The chief executive of Telecom Italia resigned from his post, days after private equity firm KKR launched a €33 billion ($37bn) takeover bid for TIM.

The Financial Times reports that Luigi Gubitosi quit after a clash with the company’s largest shareholder, Vivendi, at a Friday board meeting.

Vivendi, which holds a 24 percent stake in the Italian telco, previously said that it held Gubitosi responsible for the company's lackluster performance. Other board members had also requested discussing the CEO's future at the Friday meeting.

But the board's focus was temporarily shifted by a takeover offer from US buyout firm KKR. The deal values the company at €10.8bn ($12.1bn), with around €22.5bn ($25.4bn) in debt.

KKR offered a 45 percent premium on TIM's share price at the time of the offer - but still around half of what Vivendi paid to get its stake in 2016.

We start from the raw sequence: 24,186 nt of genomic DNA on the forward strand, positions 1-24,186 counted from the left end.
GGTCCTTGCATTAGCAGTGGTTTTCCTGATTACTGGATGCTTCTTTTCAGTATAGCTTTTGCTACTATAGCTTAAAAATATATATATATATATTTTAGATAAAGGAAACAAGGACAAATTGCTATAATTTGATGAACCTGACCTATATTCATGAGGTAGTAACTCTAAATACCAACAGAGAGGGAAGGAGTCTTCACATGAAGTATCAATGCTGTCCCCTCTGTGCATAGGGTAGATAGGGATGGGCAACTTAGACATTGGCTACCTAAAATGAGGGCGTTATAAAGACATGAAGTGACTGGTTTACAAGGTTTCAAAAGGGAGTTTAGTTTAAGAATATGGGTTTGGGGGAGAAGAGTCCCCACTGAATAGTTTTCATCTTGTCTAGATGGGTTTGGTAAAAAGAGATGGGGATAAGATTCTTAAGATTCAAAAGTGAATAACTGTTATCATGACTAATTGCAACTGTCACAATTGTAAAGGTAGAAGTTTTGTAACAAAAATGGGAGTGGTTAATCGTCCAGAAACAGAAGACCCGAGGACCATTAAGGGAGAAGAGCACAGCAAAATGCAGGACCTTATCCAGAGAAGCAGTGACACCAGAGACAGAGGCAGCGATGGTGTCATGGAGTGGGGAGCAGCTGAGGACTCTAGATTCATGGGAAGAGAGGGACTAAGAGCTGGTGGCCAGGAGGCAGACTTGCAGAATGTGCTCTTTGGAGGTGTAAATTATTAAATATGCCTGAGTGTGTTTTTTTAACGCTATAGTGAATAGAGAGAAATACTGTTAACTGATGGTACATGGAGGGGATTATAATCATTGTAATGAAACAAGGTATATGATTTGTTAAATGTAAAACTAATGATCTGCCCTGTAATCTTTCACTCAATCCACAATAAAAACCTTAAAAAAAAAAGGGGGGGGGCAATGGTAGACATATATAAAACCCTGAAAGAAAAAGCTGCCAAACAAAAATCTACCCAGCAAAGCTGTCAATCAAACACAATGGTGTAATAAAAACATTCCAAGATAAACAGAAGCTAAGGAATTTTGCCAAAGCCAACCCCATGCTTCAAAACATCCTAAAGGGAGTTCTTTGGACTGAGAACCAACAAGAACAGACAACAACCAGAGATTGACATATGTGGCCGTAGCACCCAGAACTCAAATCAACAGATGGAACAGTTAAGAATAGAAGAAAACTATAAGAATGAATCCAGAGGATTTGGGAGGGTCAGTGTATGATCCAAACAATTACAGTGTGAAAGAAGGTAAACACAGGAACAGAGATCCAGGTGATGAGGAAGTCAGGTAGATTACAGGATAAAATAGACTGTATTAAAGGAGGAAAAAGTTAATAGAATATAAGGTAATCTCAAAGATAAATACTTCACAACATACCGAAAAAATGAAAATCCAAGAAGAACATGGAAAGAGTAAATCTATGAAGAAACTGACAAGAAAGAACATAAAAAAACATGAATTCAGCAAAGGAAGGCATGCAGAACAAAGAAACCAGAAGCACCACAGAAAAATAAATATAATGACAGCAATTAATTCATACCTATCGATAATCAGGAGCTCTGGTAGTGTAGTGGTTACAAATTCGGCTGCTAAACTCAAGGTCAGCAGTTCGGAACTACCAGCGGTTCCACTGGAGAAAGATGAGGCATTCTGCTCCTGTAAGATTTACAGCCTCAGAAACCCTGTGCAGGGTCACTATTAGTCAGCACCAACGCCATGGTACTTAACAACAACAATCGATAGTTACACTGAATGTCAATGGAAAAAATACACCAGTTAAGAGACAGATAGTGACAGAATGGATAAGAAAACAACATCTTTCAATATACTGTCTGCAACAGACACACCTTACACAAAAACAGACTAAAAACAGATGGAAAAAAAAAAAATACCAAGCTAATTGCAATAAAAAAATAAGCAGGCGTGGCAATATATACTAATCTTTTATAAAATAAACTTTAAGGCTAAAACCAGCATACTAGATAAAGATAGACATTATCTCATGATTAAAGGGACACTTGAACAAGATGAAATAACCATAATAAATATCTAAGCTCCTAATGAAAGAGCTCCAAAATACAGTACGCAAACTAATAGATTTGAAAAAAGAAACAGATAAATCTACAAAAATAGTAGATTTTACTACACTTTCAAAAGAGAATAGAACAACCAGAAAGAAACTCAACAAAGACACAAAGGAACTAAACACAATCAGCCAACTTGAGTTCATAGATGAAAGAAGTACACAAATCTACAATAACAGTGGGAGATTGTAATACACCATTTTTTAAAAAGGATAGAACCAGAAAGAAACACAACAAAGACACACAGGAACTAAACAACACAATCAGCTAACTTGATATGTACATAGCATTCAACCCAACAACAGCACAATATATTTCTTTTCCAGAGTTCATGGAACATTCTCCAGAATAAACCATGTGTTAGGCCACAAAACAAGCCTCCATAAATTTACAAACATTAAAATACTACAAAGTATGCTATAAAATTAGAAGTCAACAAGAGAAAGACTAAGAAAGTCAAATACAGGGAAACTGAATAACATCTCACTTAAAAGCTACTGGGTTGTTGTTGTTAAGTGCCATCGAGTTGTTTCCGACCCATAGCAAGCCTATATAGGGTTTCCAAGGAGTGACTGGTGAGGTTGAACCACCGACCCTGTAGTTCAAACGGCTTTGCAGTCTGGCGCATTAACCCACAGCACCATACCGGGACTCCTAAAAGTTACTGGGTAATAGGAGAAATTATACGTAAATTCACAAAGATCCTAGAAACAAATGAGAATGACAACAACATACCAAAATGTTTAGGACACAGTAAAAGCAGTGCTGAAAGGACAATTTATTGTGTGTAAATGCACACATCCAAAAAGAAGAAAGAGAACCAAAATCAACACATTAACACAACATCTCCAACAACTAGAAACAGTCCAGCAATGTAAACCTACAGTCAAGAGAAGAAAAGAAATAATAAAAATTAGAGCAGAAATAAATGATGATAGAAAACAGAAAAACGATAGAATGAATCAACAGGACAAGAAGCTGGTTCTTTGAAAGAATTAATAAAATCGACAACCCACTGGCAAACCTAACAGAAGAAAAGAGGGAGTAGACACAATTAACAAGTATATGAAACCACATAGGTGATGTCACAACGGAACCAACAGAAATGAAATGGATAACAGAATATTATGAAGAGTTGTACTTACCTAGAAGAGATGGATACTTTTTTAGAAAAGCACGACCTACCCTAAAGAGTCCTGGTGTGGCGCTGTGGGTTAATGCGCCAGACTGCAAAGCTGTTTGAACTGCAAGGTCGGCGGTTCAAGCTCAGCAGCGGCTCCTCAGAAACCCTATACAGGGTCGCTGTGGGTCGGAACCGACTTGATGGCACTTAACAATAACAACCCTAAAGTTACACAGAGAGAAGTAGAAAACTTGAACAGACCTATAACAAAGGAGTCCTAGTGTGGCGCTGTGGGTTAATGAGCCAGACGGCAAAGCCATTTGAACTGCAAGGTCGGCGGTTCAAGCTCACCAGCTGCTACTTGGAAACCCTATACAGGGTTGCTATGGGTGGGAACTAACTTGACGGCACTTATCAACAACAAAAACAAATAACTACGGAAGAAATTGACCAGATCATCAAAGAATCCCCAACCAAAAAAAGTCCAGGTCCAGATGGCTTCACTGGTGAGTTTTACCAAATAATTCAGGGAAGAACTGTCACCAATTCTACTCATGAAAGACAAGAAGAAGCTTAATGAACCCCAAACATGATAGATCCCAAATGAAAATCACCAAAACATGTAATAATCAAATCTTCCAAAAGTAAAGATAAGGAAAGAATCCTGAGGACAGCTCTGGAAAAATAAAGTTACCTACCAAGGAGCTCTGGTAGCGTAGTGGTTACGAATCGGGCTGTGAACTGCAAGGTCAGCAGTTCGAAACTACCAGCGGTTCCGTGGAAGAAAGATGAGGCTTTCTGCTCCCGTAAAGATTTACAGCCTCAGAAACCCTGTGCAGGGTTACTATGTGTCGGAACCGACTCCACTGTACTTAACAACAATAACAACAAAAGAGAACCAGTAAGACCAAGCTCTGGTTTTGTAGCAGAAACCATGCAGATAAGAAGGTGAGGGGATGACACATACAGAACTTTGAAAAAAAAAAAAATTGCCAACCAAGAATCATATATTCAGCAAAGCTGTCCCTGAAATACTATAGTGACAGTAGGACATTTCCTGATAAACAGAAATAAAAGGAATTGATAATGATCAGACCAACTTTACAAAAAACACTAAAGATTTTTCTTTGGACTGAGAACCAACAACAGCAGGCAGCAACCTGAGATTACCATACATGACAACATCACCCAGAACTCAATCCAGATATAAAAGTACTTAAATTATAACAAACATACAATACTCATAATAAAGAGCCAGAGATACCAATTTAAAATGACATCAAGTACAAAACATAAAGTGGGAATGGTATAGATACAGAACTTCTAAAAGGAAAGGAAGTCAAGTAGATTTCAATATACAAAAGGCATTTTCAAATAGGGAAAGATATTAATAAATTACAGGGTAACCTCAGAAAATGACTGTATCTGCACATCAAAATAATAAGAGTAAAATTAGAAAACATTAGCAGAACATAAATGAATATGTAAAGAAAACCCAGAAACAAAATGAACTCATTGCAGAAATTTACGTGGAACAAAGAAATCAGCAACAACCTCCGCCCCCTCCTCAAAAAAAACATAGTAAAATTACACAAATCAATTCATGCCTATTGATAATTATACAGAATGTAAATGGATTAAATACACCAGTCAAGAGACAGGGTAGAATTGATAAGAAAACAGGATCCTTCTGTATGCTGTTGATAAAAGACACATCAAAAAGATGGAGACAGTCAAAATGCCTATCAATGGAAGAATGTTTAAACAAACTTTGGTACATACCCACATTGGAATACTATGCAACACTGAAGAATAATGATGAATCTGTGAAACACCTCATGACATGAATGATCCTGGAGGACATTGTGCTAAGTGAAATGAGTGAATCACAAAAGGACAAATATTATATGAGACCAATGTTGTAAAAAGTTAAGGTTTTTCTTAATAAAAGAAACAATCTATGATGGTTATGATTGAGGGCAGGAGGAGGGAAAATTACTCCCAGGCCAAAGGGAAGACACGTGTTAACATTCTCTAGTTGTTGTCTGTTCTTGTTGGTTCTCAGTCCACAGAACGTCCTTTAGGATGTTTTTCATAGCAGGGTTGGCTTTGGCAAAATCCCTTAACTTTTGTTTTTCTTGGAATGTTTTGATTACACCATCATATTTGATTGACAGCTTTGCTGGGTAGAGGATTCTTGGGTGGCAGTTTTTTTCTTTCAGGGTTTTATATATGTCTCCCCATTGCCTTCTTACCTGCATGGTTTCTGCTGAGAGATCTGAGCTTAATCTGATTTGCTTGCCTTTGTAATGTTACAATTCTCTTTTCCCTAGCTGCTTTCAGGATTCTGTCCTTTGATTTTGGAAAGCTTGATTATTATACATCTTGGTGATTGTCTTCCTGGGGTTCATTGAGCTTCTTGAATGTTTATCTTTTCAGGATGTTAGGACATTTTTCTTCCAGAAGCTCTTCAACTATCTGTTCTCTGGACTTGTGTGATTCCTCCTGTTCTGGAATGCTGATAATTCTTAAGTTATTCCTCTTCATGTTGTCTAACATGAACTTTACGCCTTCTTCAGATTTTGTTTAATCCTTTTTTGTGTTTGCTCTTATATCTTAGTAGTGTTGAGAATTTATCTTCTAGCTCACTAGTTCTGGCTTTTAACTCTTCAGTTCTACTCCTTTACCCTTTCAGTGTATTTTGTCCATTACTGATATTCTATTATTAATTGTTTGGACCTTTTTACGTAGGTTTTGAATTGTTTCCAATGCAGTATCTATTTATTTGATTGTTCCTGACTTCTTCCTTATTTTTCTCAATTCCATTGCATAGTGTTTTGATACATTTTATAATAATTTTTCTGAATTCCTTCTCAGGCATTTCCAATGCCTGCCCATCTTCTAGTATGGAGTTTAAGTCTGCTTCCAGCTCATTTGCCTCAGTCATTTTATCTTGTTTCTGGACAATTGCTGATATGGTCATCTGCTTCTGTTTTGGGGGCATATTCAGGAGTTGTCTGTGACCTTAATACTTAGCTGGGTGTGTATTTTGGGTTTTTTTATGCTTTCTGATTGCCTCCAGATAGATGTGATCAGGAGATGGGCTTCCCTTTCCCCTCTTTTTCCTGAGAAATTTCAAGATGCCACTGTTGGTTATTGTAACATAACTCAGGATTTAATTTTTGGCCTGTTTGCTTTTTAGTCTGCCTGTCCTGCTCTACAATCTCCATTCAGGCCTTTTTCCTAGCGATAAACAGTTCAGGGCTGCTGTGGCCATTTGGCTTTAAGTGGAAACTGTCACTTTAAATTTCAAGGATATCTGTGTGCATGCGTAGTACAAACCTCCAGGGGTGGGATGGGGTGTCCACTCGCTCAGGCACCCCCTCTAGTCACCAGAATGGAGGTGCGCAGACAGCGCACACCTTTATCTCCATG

The FT reports that the French conglomerate was convinced that KKR's offer had been launched with Gubitosi’s help behind their backs, with Gubitosi having previously acquired a 37.5 percent stake in Telecom Italia’s ‘last mile’ network last year.

“Vivendi is a long-term shareholder and we want to work with the government and other institutions to get Telecom Italia back on track,” the company said when the offer was first made.

“We’re not happy with the performance... The important thing is to stop this ship from going down.”

TIM has issued two profit warnings this year.

With the scale of the debt, KKR is thought to be considering partnering with fellow private equity firm CVC Capital to share the acquisition costs and risk, Bloomberg reports.

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